ERIC Number: ED253185
Record Type: RIE
Publication Date: 1984
Reference Count: 0
A University-Based Incentive Program to Increase Safety Belt Use: Toward Cost Effective Institutionalization.
Rudd, James; And Others
An incentive program to increase safety belt use was implemented at a large university and was delivered by the campus police during the 1983-1984 academic year. For each of the intervention periods during three academic quarters, the 23 regular police officers recorded the license numbers of vehicles with drivers wearing a shoulder belt, and each week 10 raffle winners were drawn from these numbers. Winners received gift certificates donated by community merchants. For faculty, staff, and students, usage increased from a fall baseline mean of 17 percent to 26 percent during spring. Belt usage for non-university-affiliated drivers increased to a lesser extent. A cost-effectiveness analysis indicated that the seatbelt sweepstakes cost an average of 98 cents per each newly-buckled driver and the program interfered only slightly with officers' ongoing duties. A telephone survey suggested that attitudes toward campus police did not change significantly as a function of the sweepstakes, although an officer post-program questionnaire indicated that the officers felt the students were responding in a more positive manner toward them specifically as a result of the sweepstakes. Program promotion and coordination was eventually taken over by two student organizations. (Author/SW)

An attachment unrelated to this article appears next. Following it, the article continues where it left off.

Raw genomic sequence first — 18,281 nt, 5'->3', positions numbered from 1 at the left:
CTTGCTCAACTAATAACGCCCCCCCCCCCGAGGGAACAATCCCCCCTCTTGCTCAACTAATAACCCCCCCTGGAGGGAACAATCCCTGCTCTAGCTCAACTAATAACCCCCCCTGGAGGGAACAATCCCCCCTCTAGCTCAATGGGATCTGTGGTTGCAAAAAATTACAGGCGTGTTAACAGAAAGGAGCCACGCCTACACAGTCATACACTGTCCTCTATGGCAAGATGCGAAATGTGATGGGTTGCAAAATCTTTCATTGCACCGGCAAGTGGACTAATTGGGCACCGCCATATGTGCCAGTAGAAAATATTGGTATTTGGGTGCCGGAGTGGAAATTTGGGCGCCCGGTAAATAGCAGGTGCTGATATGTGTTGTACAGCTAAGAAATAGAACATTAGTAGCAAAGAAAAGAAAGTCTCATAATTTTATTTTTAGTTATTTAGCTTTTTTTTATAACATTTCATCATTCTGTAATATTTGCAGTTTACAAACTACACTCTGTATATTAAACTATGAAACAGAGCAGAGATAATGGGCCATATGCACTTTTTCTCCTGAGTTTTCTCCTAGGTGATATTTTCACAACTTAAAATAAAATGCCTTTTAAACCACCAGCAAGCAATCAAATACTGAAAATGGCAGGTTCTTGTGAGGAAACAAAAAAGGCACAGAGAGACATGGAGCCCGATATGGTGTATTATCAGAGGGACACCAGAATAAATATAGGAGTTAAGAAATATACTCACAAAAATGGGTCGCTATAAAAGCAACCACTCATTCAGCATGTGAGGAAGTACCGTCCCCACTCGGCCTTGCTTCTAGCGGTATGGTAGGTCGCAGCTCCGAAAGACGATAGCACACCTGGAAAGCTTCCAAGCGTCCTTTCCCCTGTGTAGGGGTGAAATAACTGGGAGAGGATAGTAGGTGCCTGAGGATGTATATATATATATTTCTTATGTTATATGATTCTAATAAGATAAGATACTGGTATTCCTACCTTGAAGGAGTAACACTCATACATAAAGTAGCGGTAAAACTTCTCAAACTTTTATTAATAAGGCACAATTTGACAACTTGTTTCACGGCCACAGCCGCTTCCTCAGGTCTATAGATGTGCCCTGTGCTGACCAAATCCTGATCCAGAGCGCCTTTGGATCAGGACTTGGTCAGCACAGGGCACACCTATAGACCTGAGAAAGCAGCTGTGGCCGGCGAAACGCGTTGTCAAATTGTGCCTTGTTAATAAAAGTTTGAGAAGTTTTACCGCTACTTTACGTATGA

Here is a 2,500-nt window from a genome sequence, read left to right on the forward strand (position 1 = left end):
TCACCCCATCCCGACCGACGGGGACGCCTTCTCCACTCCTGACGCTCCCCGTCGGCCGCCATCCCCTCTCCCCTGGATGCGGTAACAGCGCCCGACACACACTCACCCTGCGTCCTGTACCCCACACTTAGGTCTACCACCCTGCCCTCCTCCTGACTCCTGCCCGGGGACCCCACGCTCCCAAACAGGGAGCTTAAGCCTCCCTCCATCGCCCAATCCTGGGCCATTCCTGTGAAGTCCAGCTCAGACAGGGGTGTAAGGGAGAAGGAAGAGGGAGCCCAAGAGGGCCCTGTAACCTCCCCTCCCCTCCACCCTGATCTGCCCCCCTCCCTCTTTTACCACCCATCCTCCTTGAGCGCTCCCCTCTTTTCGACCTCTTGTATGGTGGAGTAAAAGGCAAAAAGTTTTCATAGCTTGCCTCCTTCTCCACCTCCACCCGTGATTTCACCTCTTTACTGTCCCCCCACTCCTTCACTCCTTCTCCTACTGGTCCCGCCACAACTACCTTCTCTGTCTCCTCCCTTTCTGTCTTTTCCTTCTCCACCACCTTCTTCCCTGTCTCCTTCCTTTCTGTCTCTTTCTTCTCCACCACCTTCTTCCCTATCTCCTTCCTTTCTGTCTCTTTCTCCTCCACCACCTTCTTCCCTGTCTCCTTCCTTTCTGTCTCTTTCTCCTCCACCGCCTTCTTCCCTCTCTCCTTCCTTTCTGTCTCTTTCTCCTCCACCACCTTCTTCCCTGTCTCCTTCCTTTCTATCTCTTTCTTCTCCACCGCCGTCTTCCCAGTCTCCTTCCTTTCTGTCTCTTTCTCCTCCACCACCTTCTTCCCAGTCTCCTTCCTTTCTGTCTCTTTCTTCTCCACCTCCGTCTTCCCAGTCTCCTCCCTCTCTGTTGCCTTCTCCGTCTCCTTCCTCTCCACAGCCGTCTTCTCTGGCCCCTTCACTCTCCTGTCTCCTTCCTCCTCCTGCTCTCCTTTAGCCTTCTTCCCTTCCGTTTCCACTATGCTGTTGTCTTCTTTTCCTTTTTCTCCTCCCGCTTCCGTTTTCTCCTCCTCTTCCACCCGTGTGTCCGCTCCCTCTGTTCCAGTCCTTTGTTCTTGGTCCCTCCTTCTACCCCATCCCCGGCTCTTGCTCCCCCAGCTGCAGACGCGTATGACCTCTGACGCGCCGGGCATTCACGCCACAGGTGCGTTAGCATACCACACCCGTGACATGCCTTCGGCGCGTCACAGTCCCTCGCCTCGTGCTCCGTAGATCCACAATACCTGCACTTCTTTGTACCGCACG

Publication Type: Speeches/Meeting Papers; Reports - Descriptive; Dissertations/Theses - Masters Theses
Education Level: N/A
Authoring Institution: N/A
Identifiers: Seat Belts; Virginia Polytechnic Inst and State Univ
Note: Paper presented at the Annual Meeting of the American Psychological Association (92nd, Toronto, Canada, August 24-28, 1984). Master's Thesis, Virginia Polytechnic Institute and State University.